Letters to the Editor

Published : Apr 01, 2015 12:30 IST

Shooting the messenger


New Delhi: Film-maker Leslee Udwin, Director of the documentary 'India's Daughter', speaks during a press conference in New Delhi on Tuesday. PTI Photo (PTI3_3_2015_000193B)

THE government’s ban on the telecast of the BBC’s documentary “India’s Daughter”, which features an interview with one of the convicts in the Delhi gang rape case, has raised many eyebrows, but for all the wrong reasons (Cover Story, April 3). The convict’s statements only reveal his mindset, which is similar to that of many men and women in our society. More often than not, it is the victimised women who are held responsible for the dastardly crimes committed against them. Irresponsible statements reeking of a patriarchal mindset are made even in Parliament. Senior police and administrative officials blame the crimes on the way women dress.

Those who have created a controversy over the issue are only deflecting people’s attention from the real issue—the patriarchal values of our society.

Nivedita Dwivedi


THE government has failed miserably to make society safe for women. It has failed to curb incidents of rape. So, banning of the documentary is not going to solve the problem.

Sravana Ramachandran


Dynasty in democracy

THIS has reference to “Dynasty in Democracy” (April 3) It says that Sirimavo Bandaranaike established an autocracy with a new Constitution in Sri Lanka. It is true that the Constitution of 1972 was unfair by the minorities in significant ways and extended the life of Parliament by two years. But it was far from autocratic. Significantly, the author of the Constitution was Dr Colvin R. de Silva, a Trotskyite and founder member of the Lanka Sama Samaja Party (LSSP), the oldest political party in the country.

Sirimavo Bandaranayake faced an attempted military coup in 1962, an armed insurrection in 1971 and growing militancy in the North since around 1974. She also had to deal with a food crisis in 1974-75, and mischief by the opposition United National Party (UNP) and a section of the media to sabotage the food drive undertaken to meet food shortages. Anyone who knows the dirty politics of the Lake House Newspapers would understand why the government of the Sri Lanka Freedom Party (SLFP)-LSSP sought to nationalise it in 1964 —to break the UNP monopoly over the print media.

The Lake House hit back by forcing a split in the SLFP, which led to the fall of the government. The harsh treatment of the Lake House and, later, the Sun-Davasa group of newspapers seemed the only option before the government to deal with the mischief of powerful media. Despite these failings, Sri Lanka suffered nothing like what India did under Indira Gandhi during June 1975-March 1977 or Bangladesh under Mujibur Rahman during December 1974-August 1975. To suffer, the country had to wait until 1978.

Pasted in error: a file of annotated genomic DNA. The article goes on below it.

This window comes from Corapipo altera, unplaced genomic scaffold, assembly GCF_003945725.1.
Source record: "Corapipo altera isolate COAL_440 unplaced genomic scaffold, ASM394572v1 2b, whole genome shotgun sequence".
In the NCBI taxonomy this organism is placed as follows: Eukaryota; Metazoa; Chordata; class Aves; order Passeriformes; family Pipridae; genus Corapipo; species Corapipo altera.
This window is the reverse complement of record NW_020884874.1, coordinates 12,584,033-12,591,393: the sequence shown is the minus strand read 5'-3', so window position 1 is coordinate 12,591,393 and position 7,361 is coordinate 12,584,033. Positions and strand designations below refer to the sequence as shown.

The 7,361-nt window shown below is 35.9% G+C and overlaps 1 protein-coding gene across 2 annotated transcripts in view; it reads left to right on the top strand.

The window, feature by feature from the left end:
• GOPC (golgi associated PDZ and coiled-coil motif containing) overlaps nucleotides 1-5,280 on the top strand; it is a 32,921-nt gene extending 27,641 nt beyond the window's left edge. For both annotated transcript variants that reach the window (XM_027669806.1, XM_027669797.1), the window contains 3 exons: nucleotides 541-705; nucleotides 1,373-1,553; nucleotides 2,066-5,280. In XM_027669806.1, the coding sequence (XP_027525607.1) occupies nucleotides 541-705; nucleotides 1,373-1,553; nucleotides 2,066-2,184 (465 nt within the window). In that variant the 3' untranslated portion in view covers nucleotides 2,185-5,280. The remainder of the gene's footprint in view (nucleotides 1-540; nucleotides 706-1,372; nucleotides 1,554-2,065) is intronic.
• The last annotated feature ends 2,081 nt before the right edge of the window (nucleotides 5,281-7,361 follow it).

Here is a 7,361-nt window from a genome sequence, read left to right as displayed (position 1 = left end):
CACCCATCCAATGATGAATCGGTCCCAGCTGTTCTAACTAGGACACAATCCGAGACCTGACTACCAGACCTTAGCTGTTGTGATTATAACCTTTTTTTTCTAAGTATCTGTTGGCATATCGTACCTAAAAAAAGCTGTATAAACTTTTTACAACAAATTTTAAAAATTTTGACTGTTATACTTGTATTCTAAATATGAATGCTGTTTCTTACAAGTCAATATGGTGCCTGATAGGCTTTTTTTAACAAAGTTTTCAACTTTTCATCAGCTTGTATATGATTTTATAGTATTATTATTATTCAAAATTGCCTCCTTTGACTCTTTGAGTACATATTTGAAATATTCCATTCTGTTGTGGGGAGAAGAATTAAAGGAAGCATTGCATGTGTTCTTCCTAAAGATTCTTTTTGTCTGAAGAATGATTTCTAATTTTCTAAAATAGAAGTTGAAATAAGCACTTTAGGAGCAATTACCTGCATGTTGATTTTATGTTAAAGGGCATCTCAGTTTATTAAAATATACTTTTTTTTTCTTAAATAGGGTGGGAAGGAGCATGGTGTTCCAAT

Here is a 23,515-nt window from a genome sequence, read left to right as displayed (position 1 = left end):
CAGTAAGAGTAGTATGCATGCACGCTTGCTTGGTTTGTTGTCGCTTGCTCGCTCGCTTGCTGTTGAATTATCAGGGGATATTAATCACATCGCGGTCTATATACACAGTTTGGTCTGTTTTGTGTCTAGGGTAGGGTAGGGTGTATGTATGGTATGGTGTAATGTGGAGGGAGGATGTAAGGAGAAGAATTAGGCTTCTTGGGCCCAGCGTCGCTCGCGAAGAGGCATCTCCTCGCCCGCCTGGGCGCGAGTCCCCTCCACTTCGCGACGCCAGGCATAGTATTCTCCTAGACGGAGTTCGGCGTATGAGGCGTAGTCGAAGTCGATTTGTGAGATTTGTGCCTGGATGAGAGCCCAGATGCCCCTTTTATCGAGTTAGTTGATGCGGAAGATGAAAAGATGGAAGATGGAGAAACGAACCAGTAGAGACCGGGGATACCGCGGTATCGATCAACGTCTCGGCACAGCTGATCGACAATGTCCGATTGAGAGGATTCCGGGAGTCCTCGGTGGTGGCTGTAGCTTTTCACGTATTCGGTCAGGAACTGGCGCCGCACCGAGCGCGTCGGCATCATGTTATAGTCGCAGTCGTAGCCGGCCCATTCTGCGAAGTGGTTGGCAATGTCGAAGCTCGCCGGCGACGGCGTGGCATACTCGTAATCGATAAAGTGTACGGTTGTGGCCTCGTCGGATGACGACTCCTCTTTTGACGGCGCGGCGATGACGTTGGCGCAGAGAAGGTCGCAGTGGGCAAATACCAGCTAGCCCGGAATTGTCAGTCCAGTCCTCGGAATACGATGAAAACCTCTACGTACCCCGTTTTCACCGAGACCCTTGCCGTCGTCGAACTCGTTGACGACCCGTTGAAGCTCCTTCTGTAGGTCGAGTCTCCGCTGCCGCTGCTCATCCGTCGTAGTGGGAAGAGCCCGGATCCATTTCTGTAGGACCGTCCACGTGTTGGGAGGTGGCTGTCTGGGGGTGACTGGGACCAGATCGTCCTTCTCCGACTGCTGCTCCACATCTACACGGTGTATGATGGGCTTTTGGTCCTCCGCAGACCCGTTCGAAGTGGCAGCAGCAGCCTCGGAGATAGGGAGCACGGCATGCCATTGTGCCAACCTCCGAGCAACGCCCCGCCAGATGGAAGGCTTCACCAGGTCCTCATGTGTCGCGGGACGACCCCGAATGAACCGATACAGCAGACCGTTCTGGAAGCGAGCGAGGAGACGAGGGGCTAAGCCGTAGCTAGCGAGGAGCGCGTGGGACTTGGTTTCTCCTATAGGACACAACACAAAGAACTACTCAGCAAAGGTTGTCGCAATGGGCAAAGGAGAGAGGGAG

S. Sivasegaram

Colombo, Sri Lanka

Blogger’s murder

THE killing of the writer and blogger Avijit Roy by Islamists in Bangladesh is not just an attack on free speech (“Freethinker silenced”, April 3). It points to the increasing muscle power of intolerant fringe elements in Bangladesh who are fast moving towards the political centre. The attack has brought back memories of the murders of Rajib Haider (2013) and Humayun Azad (2004).

All three wrote against the rise of religious fanaticism in Bangladesh, were particularly critical of Islamist political parties such as the Jamaat-e-Islami, and demanded judicial action against the 1971 war criminals.

K.S. Jayatheertha


Union Budget

UNION BUDGET 2015 is against those in the middle class because it offers them no major relief on income tax (“Public funds to push neoliberal agenda”, April 3). On the other hand, an increase in the service tax rate from 12.26 per cent to 14 per cent is a big drain on their pockets as every item they consume becomes costlier now.

Mahesh Kapasi

New Delhi

Vinod Mehta


HYDERABAD, 20/01/2013:OFF THE RECORD: Vinod Mehta, former Editor-in-Chief and Founder of the Outlook magazine at the Hyderabad Literary Festival on January 20, 2013._Photo:Nagara Gopal

THE veteran journalist Vinod Mehta will be deeply missed not only by the journalist fraternity but by all those who were enlightened by his writings and his views in TV debates, which were truthful and down to earth (“Unlikely editor”, April 3). A fearless journalist who never shied away from exposing the misdeeds of even the mighty, he never hesitated to call a spade a spade while poking fun at leaders and journalists.

K.R. Srinivasan

Secunderabad, Telangana

A VOID has been created by the death of Vinod Mehta, a stalwart of journalism. He was blunt and expressed his views without any fear on any subject, including politics and politicians.

He was a mentor to the tribe of Letters to the Editor writers. Mehta once said that he read all letters and gave maximum space for these as readers’ feedback was the backbone of a successful magazine. But he avoided publishing letters from professional letter writers who write to all and sundry on almost all subjects.

Mahesh Kumar

New Delhi


K. SATCHIDANANDAN’S column “Rereading Gandhi” (March 6) was one of the best articles on Gandhi that I have read in recent times. It gave a clear view of many aspects of Gandhian thought. The accompanying black-and-white photographs make the article one that must be preserved

G. Anuplal


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